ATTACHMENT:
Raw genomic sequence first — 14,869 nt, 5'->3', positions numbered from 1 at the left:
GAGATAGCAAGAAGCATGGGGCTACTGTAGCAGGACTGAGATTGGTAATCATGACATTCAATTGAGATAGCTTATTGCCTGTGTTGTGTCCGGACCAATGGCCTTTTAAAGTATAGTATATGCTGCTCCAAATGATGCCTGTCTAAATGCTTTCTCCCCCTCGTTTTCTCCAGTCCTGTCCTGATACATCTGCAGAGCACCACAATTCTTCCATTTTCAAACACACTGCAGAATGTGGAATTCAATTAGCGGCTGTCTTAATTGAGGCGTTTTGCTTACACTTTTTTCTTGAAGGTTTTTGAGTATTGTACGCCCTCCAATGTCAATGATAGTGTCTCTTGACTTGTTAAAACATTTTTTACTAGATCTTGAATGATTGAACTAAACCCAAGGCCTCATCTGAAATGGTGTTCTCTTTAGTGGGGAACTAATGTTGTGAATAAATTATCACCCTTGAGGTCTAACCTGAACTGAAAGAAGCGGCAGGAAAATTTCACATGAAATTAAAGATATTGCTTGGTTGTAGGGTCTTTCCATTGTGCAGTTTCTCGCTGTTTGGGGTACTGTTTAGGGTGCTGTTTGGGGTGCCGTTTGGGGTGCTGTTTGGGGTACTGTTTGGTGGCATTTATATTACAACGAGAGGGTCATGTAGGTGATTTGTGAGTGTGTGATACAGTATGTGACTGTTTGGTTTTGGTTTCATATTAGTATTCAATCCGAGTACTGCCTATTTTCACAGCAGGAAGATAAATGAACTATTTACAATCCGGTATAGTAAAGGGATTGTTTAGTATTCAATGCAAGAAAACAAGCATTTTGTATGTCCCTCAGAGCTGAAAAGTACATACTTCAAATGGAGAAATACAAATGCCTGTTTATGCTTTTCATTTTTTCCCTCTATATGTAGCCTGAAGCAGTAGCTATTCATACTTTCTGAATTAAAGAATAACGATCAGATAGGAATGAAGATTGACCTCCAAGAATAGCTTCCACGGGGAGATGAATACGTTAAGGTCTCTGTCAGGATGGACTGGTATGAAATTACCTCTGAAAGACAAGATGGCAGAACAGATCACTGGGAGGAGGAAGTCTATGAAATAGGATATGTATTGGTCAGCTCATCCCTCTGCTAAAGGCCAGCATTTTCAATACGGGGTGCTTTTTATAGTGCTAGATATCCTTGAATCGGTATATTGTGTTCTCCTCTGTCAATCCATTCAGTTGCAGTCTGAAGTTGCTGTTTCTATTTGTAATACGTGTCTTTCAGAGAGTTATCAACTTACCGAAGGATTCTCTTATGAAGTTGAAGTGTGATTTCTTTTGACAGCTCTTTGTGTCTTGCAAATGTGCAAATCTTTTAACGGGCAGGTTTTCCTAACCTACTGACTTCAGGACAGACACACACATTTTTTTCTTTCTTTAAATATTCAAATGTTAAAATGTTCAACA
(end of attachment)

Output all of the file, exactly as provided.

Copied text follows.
Raw genomic sequence first — 14,869 nt, 5'->3', positions numbered from 1 at the left:
GAGATAGCAAGAAGCATGGGGCTACTGTAGCAGGACTGAGATTGGTAATCATGACATTCAATTGAGATAGCTTATTGCCTGTGTTGTGTCCGGACCAATGGCCTTTTAAAGTATAGTATATGCTGCTCCAAATGATGCCTGTCTAAATGCTTTCTCCCCCTCGTTTTCTCCAGTCCTGTCCTGATACATCTGCAGAGCACCACAATTCTTCCATTTTCAAACACACTGCAGAATGTGGAATTCAATTAGCGGCTGTCTTAATTGAGGCGTTTTGCTTACACTTTTTTCTTGAAGGTTTTTGAGTATTGTACGCCCTCCAATGTCAATGATAGTGTCTCTTGACTTGTTAAAACATTTTTTACTAGATCTTGAATGATTGAACTAAACCCAAGGCCTCATCTGAAATGGTGTTCTCTTTAGTGGGGAACTAATGTTGTGAATAAATTATCACCCTTGAGGTCTAACCTGAACTGAAAGAAGCGGCAGGAAAATTTCACATGAAATTAAAGATATTGCTTGGTTGTAGGGTCTTTCCATTGTGCAGTTTCTCGCTGTTTGGGGTACTGTTTAGGGTGCTGTTTGGGGTGCCGTTTGGGGTGCTGTTTGGGGTACTGTTTGGTGGCATTTATATTACAACGAGAGGGTCATGTAGGTGATTTGTGAGTGTGTGATACAGTATGTGACTGTTTGGTTTTGGTTTCATATTAGTATTCAATCCGAGTACTGCCTATTTTCACAGCAGGAAGATAAATGAACTATTTACAATCCGGTATAGTAAAGGGATTGTTTAGTATTCAATGCAAGAAAACAAGCATTTTGTATGTCCCTCAGAGCTGAAAAGTACATACTTCAAATGGAGAAATACAAATGCCTGTTTATGCTTTTCATTTTTTCCCTCTATATGTAGCCTGAAGCAGTAGCTATTCATACTTTCTGAATTAAAGAATAACGATCAGATAGGAATGAAGATTGACCTCCAAGAATAGCTTCCACGGGGAGATGAATACGTTAAGGTCTCTGTCAGGATGGACTGGTATGAAATTACCTCTGAAAGACAAGATGGCAGAACAGATCACTGGGAGGAGGAAGTCTATGAAATAGGATATGTATTGGTCAGCTCATCCCTCTGCTAAAGGCCAGCATTTTCAATACGGGGTGCTTTTTATAGTGCTAGATATCCTTGAATCGGTATATTGTGTTCTCCTCTGTCAATCCATTCAGTTGCAGTCTGAAGTTGCTGTTTCTATTTGTAATACGTGTCTTTCAGAGAGTTATCAACTTACCGAAGGATTCTCTTATGAAGTTGAAGTGTGATTTCTTTTGACAGCTCTTTGTGTCTTGCAAATGTGCAAATCTTTTAACGGGCAGGTTTTCCTAACCTACTGACTTCAGGACAGACACACACATTTTTTTCTTTCTTTAAATATTCAAATGTTAAAATGTTCAACA